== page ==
A contraction of hybridity and flexibility, HyFlex technology allows schools to teach students at home and in the classroom at the same time. Students can choose how they want to follow their lessons, receiving the same teaching and reducing the disparity between those in class and those at home, as much as possible.
Are you familiar with HyFlex lessons? Since the start of the pandemic, we have been talking about these; lessons given in person, and online, lessons that use different means and equipment. It's also about flexibility. These lessons allow for adapted learning: sometimes more personalized, sometimes more fun. Well, that's what HyFlex courses set out to do -- the concept is based on the contraction of the words hybridity and flexibility.
This teaching model combines hybrid learning in a flexible way. It allows students to attend in-person and online lessons, or to alternate between the two. The real difference lies in the access to these sessions. Rather than being separated into several modules, the three possibilities are offered in a single module. Thus, students can follow from home in real time one minute and be in class the next.
Since Monday, February 8, France's Grenoble School of Management's (EM Grenoble) classes have been able to resume in this manner. "To further improve the student's experience and better adapt the teaching, we have invested in HyFlex classrooms, which allow hybrid in-person/ online teaching and we have trained the entirety of our teaching staff," explains Loïck Roche, Director of the Grenoble School of Management (GEM). Allowing those who wish to return to class to do so, from February 8 (depending on availability) was the goal of the school administration.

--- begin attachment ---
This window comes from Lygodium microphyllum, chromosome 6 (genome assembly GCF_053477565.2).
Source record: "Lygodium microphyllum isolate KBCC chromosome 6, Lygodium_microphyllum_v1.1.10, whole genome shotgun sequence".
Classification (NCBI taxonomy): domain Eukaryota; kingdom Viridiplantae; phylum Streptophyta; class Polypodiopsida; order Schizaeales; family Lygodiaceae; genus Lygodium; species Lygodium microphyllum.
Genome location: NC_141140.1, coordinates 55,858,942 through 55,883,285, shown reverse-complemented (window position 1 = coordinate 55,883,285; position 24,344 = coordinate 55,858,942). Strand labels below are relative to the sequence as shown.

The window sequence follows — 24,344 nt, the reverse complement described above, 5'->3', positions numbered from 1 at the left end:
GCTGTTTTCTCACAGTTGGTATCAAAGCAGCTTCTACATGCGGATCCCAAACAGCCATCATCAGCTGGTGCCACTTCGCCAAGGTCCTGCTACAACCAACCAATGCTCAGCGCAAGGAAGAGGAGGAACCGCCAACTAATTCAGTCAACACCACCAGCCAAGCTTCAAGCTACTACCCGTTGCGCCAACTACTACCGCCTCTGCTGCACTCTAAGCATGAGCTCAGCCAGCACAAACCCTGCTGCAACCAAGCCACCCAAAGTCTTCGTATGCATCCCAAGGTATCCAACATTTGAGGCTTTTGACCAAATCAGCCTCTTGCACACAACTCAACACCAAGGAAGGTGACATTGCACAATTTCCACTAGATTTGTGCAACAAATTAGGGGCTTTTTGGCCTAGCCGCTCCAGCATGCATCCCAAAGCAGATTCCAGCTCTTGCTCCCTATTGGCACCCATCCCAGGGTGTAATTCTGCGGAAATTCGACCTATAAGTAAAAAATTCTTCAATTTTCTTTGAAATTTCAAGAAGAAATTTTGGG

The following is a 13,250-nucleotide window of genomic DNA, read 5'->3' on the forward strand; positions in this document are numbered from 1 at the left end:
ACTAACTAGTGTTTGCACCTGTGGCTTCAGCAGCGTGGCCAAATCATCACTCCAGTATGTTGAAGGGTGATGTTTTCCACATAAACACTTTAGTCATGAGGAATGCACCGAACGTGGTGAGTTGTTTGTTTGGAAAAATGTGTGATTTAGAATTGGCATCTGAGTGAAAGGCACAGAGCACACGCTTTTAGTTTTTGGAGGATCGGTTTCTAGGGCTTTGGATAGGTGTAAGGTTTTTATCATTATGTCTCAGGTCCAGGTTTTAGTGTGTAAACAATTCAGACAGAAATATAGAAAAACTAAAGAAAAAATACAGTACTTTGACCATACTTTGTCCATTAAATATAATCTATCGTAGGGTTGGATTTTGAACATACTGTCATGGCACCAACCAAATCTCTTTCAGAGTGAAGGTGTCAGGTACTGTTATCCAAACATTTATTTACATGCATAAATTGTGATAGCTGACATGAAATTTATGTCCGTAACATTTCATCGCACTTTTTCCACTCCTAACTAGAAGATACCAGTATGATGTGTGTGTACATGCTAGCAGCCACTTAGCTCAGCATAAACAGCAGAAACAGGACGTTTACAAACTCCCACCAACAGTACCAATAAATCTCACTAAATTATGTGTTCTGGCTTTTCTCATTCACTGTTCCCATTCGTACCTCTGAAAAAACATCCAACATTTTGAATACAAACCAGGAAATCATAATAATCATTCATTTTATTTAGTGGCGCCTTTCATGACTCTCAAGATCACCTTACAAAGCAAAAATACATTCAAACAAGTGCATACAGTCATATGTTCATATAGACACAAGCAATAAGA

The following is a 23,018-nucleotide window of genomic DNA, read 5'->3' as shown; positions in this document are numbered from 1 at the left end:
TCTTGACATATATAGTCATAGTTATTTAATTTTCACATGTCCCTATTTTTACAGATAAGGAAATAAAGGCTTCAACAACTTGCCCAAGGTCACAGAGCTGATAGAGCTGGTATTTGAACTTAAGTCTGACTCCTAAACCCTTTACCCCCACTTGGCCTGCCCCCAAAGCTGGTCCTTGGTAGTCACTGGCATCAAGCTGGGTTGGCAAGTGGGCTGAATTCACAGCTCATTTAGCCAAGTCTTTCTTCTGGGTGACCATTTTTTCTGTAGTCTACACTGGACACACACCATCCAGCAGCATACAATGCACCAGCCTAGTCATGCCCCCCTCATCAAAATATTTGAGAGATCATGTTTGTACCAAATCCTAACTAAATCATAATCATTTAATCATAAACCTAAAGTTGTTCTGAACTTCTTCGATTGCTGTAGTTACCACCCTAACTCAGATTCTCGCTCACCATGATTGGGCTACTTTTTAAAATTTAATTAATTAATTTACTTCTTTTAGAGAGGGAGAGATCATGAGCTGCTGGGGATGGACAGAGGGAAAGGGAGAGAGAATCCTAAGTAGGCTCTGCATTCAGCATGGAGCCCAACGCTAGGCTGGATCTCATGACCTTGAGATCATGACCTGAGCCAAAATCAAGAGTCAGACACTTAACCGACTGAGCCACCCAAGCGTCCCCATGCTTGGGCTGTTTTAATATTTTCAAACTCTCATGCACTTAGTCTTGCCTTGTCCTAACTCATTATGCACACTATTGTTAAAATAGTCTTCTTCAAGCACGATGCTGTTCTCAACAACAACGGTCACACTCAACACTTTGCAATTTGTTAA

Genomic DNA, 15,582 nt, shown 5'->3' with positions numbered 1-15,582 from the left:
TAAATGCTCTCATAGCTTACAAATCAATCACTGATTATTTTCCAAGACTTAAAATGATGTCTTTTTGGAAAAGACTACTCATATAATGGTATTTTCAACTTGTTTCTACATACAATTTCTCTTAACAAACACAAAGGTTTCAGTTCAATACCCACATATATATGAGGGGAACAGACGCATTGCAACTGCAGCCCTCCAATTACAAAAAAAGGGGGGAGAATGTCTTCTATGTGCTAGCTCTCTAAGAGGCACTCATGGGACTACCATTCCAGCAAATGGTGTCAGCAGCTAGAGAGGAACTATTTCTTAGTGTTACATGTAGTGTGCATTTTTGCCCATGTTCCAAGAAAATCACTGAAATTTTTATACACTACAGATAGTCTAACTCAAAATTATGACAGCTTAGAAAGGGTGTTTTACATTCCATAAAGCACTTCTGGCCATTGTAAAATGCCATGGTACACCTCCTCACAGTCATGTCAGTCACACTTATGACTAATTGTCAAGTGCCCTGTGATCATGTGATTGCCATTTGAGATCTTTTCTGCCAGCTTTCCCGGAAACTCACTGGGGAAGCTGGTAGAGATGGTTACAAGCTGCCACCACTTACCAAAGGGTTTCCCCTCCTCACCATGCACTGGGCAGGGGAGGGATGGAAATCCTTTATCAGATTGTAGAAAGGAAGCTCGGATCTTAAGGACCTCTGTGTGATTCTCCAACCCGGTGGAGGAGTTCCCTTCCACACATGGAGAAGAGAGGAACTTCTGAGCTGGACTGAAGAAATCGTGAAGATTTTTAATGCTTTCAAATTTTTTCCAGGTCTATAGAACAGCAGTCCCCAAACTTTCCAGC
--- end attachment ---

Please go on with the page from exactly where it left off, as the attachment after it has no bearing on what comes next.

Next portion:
At CEU Cardenal Herrera University in Spain, nearly 150 rooms have been equipped with HyFlex technology. Students attend their lessons in their desired format and can choose, if following from home, the camera angles that have been set up in the room. There are three in total: facing the teacher, facing the students and one on the whole classroom. "The student becomes the director of the class with multiple cameras," notes the university on its website.
Optimizing HyFlex lessons
Even if the technology seems optimal, a few obstacles arise. First, regarding the methods adopted. According to Brian Beatty, associate professor of instructional technologies at San Francisco State University, who has been developing the Hyflex experience and design since 2006, for the concept of a HyFlex lesson to work, four principles must be respected.
Teachers must take into consideration the students' choices to remain at home or not, and to adapt their lessons so that in person, or online, students receive the same lesson.
Also, all learning methods must have equivalent outcomes for all the students . The student should be challenged to reflect on the content of the lesson, to contribute to the discussion with the ideas they are developing and to interact with their peers' ideas.
It also emphasizes the reusability of educational content , shared with students online or during face-to-face classes. Whether in the form of podcasts, transcriptions of notes or even chat discussions, these can constitute resources for revising.
Finally, accessibility . Brian Beatty explains that in reality, not all students have access to equipment allowing them to follow classes from home (a computer, internet connection), and they may also have travel constraints.
While Beatty himself admits that it's a challenge to fully implement the principles in all cases, he outlines that "if you follow these four guiding principles, you are likely to implement the four core values and provide an effective learning opportunity for all students, no matter where they are located and no matter which path they choose through the course."